If there’s one thing that most authors can agree on, it’s that editing your own work, although necessary, can be a giant pain in the neck! You’ve just written ten pages and finally called it a day. You’re super excited about moving onto the next chapter or part of the book. So why would you want to start your next day by editing what you’ve spent hours on just a day ago?
The answer is simple – so that you don’t spend months on it later.
Many authors swear by the ‘edit before you write’ method. In this method, you simply begin your day of writing by going over everything you wrote the previous day. You will probably find a few spelling mistakes, gaps where you altogether missed words in your hurry to type, and maybe even get a better way of writing sections that are meant to have a high impact. Additionally, this allows you to remain updated with everything that’s been happening, especially when you get back to writing after a long weekend, and it ensures that you don’t forget the intricacies of the plot line or the general direction of the story. I’ve found that this method can also stop you from getting overwhelmed by your own work which can happen if you’re working on a book that has many parallel story lines.
Editing can be a drag, especially if you’re in a hurry to get your story completed. But employing the ‘edit before you write’ method when you’re on your second or third draft (depending on how clean and how close to the final version with which you are satisfied the draft is), can help you reduce the effort required at a later stage and can help you move ahead more effectively every day. Plus, you don’t end up finishing an entire novel only to discover, when you finally begin editing, that you’ve made a mistake which has compounded over the pages and effectively ruined a great chunk of your work.
What methods do you employ to keep your work moving smoothly? And how do you go about your editing? Share your thoughts on the editing aspect of an author’s work in the comments below.
They say there’s a book in everyone. They say writing is easy. They say there’s an author in everyone. But then they have something to say about everything; and they don’t exactly spend all their waking hours trying to breathe life into words.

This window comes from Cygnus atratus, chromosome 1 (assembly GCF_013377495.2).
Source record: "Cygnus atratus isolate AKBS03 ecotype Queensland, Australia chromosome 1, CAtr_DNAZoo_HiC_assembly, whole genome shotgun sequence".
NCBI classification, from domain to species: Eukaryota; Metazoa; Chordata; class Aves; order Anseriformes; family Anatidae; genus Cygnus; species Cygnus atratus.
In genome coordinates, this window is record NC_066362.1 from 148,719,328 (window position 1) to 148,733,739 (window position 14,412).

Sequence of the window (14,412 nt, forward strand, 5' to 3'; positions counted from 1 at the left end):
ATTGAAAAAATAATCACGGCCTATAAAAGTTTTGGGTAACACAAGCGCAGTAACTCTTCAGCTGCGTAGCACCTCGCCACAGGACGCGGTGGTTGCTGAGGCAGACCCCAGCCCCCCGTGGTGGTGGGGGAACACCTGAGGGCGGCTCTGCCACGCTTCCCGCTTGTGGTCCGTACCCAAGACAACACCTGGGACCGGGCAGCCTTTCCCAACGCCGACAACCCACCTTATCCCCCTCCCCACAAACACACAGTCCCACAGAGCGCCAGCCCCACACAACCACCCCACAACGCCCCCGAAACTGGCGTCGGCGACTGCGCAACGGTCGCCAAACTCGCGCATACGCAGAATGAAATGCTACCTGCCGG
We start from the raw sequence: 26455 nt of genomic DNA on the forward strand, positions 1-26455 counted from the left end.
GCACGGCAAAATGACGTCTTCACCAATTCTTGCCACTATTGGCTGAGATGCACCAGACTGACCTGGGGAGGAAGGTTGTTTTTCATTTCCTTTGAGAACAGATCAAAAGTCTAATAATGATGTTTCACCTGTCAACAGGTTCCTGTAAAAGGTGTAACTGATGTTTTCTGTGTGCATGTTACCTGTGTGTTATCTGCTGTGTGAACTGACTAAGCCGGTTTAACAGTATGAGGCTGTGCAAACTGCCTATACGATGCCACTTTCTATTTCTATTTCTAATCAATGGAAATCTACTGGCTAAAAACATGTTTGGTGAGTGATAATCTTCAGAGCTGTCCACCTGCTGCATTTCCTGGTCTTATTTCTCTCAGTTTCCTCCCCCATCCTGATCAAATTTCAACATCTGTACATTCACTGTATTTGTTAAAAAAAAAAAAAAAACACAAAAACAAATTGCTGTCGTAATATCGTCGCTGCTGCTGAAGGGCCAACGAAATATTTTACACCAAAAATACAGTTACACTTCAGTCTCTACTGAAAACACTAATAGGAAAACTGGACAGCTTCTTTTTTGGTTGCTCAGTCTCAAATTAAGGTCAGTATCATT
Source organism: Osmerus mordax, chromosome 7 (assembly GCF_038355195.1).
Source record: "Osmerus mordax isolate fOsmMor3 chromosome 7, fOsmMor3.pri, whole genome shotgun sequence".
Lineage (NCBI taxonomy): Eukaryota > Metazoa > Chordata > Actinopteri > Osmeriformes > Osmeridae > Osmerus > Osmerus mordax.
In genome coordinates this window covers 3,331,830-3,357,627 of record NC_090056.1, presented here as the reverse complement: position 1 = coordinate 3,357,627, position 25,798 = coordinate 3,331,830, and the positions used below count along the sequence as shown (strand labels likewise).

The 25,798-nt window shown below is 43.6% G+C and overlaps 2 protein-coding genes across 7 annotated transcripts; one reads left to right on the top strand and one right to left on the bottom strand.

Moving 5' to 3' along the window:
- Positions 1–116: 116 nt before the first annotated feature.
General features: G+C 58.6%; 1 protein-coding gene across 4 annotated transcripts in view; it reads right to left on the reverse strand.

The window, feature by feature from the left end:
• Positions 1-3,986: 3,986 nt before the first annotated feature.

The first Stephen King book I ever read, which wasn’t too long back, introduced me to the phrase with which most authors can relate.
“An author is a person who has taught his imagination to misbehave” – Stephen King
That is the difference between someone who writes because they can and someone who writes because they are inspired to. If you write for the love of writing then you know the joy and the satisfaction in bringing characters to life, creating worlds out of nothing and giving people a face, an appearance and an identity. If you write for the love of writing, you write because you’re driven – something inside you, and around you, inspires you to create. This is why I can relate with Stephen King’s statement. I get most of my inspiration from my dreams. A single moment is all I need to see and remember before letting my imagination run wild and create a life for the people in that moment, their identities, their decisions and their circumstances that lead to that moment.
Leaving fiction aside, you have content writing and unless you’re lucky enough to have chosen your forte, you will find yourself writing about anything and everything. Sometimes, you end up writing because you have to, not because you want to; and yet you keep writing because the pull of the written word is too strong for you to resist.
My blog is for just those people – people who write because they can’t stop themselves. Whether you write content for websites, fiction for children or anything in between, this blog will speak to you as I share through it my experiences on my journey as a writer. And as I share my life lessons, I hope to learn from yours. Tips, strategies and anecdotes – I’ll try and put them all up. And accompanying all that will be the stories born out of my misbehaved imagination!